Childproofing Your Home
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As you crawl around the floors babyproofing, check all furniture for sharp corners. You can fit any furniture that has low sharp corners with rubber or soft plastic "bumpers" that will round and cushion their impact. Don't forget to check and bumper the corners on the underside of furniture as well. Until after her first birthday, your baby is much more likely to smash her head on the underside of furniture than crash into the top.
You might also choose to put certain pieces of furniture, especially low, glass-topped tables, into storage for a few years. Other objects you may want to consider putting into storage or moving are table lamps, fragile decorative items, and anything else that might get broken by and/or injure your child. Pay special attention to the items you normally keep on end tables, coffee or cocktail tables, and bedside tables or nightstands.
Although your crawler doesn't have far to fall yet-and the many times she's planted her face in the carpet show that she can fall without injury-she will not be just a crawler for long. When she starts using legs of chairs, tables, and people to pull herself to standing, her falls can become more damaging. Rugs and carpets can help soften your baby's falls as she begins to practice standing. Pillows can also cushion the blow, but may also cause your baby to fall as she gains a little mobility while standing.
Blocking and Locking
A pressure gate will fit in almost any standard doorway. This adaptability makes a pressure gate ideal for temporarily blocking your crawler out of certain rooms that you want to keep off limits.
You can encourage your child to improve his skill at climbing up and down stairs by investing in either a playroom set of sturdy wooden steps or a baby slide that has three or four steps.
Stairs can cause the most serious falls. So whenever you're not there to spot your baby as he crawls up the stairs, you need to make them totally inaccessible. Install two safety gates on every set of stairs in your house (unless the staircase is behind a locked door): one at the top and one at the bottom. Of course, your baby is not about to fall up the stairs, but most babies love to climb. If you don't put a safety gate at the bottom of the stairs, your crawler may climb all the way up and risk falling all the way down.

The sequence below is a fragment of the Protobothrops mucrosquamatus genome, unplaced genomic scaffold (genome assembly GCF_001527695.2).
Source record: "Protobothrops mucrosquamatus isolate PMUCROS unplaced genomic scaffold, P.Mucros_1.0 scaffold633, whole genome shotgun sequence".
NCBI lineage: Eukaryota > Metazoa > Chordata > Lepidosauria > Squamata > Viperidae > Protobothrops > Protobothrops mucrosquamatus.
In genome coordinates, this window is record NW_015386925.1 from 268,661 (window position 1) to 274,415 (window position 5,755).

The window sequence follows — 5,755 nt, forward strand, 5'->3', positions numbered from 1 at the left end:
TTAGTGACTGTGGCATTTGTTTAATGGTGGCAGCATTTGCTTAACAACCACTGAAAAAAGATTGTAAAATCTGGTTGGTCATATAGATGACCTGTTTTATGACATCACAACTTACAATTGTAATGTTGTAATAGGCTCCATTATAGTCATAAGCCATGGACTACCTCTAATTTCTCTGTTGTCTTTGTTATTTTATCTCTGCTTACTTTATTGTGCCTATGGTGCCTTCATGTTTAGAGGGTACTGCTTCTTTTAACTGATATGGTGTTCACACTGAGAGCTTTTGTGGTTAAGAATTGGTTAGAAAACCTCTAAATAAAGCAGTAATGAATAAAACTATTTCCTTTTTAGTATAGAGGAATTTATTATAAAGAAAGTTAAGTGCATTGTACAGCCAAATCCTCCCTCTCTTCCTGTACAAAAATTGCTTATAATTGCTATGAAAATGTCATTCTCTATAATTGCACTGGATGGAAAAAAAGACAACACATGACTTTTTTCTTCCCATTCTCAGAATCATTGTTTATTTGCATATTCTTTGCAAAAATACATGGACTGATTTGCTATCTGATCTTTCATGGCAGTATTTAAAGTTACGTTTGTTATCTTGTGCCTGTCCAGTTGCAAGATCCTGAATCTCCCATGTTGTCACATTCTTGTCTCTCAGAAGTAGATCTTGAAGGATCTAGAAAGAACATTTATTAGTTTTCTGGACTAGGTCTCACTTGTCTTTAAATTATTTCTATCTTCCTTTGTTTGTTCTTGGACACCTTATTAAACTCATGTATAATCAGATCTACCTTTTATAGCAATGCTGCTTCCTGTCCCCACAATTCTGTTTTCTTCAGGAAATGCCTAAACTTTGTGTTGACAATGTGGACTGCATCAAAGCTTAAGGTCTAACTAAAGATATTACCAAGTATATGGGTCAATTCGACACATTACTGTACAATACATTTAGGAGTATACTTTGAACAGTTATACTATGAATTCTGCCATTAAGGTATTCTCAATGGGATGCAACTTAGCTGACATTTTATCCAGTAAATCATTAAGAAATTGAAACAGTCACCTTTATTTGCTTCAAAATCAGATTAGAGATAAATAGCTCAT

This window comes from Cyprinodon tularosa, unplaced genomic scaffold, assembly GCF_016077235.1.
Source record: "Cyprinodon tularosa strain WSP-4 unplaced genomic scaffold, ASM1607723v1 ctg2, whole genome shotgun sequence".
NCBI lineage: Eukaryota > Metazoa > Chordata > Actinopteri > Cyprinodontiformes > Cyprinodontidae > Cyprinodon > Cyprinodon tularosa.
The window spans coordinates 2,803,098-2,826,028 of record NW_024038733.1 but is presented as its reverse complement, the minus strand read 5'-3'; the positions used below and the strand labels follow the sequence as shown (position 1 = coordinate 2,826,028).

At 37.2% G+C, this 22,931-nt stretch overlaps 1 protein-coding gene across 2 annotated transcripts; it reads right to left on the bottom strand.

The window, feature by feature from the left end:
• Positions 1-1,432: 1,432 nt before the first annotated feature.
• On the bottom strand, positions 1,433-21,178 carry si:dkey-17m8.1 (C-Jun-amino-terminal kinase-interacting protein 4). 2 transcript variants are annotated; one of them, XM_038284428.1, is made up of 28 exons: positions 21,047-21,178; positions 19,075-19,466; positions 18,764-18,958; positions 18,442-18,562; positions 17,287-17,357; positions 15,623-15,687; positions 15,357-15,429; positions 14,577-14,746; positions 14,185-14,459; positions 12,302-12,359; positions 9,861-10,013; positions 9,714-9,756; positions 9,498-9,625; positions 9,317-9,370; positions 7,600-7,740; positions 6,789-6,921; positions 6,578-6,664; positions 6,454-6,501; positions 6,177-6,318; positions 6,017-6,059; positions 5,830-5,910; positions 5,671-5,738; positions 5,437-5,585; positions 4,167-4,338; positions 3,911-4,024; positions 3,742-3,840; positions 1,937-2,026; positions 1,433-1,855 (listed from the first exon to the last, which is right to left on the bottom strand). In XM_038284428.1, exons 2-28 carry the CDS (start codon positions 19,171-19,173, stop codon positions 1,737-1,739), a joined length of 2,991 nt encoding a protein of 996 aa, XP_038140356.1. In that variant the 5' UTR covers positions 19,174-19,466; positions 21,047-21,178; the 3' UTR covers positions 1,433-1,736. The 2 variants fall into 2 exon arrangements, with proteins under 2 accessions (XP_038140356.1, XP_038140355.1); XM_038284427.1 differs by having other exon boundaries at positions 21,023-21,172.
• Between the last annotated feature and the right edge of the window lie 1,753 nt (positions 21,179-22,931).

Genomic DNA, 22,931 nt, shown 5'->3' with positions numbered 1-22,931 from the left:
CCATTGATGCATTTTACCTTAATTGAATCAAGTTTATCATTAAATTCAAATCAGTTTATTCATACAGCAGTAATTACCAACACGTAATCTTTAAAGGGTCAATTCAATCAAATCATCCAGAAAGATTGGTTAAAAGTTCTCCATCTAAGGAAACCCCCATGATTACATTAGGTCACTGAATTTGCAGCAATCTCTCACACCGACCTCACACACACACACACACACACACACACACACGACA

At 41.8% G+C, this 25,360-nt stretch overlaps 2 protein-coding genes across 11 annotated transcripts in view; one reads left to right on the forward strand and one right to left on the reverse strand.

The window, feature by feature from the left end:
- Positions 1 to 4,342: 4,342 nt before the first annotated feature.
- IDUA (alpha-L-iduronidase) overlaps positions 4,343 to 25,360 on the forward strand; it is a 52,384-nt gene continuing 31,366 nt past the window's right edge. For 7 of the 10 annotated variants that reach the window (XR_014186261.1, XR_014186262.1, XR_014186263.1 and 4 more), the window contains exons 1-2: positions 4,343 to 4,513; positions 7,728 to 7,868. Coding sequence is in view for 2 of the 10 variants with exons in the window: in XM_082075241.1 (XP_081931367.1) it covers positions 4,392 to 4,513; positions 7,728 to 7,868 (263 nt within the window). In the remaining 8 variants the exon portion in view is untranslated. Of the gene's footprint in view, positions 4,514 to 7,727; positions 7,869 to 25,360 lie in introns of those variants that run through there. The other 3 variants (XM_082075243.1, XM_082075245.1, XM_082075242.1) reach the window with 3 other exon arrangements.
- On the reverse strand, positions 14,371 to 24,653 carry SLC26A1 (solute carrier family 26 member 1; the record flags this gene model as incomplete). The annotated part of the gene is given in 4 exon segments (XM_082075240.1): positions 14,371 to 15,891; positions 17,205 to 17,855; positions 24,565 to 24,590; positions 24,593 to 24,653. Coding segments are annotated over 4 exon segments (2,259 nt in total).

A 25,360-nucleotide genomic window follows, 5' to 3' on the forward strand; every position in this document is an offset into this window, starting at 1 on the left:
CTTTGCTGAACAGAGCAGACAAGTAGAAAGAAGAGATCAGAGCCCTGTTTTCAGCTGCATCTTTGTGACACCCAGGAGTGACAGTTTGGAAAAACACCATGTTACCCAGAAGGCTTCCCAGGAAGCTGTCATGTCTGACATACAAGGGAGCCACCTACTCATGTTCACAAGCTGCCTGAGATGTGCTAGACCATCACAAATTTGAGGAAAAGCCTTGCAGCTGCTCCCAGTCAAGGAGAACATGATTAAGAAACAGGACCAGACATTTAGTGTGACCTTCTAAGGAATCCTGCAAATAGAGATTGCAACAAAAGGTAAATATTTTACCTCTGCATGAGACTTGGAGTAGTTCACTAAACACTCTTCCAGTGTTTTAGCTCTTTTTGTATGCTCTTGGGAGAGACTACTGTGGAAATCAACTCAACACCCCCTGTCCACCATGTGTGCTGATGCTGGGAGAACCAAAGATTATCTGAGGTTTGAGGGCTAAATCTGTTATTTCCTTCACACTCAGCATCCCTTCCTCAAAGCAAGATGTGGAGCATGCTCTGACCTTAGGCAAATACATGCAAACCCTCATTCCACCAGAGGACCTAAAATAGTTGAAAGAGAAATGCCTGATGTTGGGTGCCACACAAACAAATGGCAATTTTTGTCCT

At the bottom of the stairs, you can install either a latched gate or a pressure gate. But never use a pressure gate, which expands to fit snugly between a newel post and a wall, at the top of a flight of stairs. A baby who falls against a pressure gate or uses it to pull himself to standing may cause it to pop loose. If this happens at the bottom of the stairs, it's no big deal. You'll no doubt hear the crash, turn to see your baby lying on top of the gate, and put it back in place. But if a pressure gate pops loose at the top of the stairs, it will come crashing down the stairs with your baby right behind it. So take the trouble to install a latched gate at the top of every staircase.
Open stairways are particularly dangerous for crawlers (and for toddlers as well), so install banisters on any open stairways to prevent your baby from falling over the edge. With any banister, make sure that all railings are no more than four inches apart so that your baby doesn't get his head wedged between them.
When your baby does crawl or climb upstairs, make sure you stay right behind him, with your hands and arms ready to catch him, every step of the way. Then when he wants to come down the stairs, try to teach your baby how to come down safely by crawling backwards. Again, stay right below your toddler at all times on the stairs. Also, your baby will have enough trouble getting up and down stairs without having to negotiate an obstacle course, so try not to use the stairway as a way station for "things to go upstairs."
If you can get yourself into the habit of using them, locks can also keep certain dangers off limits. Basement doors (including outside storm doors), garage doors, workshop doors, and tool shed doors should be kept locked at all times. Your baby cannot open an unlocked door yet, but getting into the habit of locking doors prepares you for the day (probably some time during his second or third year) when he can open a door. It also provides you with the certainty of knowing that you have indeed remembered to pull the door shut. Use safety locks (or rubber bands or bungee cords) on the doors of any cabinets or drawers that contain things your baby should not regard as playthings.
Try not to lock up every cabinet or drawer. Leave a few, perhaps those with pots and pans or plastic measuring cups and plastic cookie cutters, open for your infant to explore. First make sure, however, that everything you put in these cabinets or drawers will be safe in the hands (and mouth) of your baby.
More on: Babies
Excerpted from The Complete Idiot's Guide to Bringing Up Baby © 1997 by Kevin Osborn. All rights reserved including the right of reproduction in whole or in part in any form. Used by arrangement with Alpha Books, a member of Penguin Group (USA) Inc.
To order this book visit the Idiot's Guide web site or call 1-800-253-6476.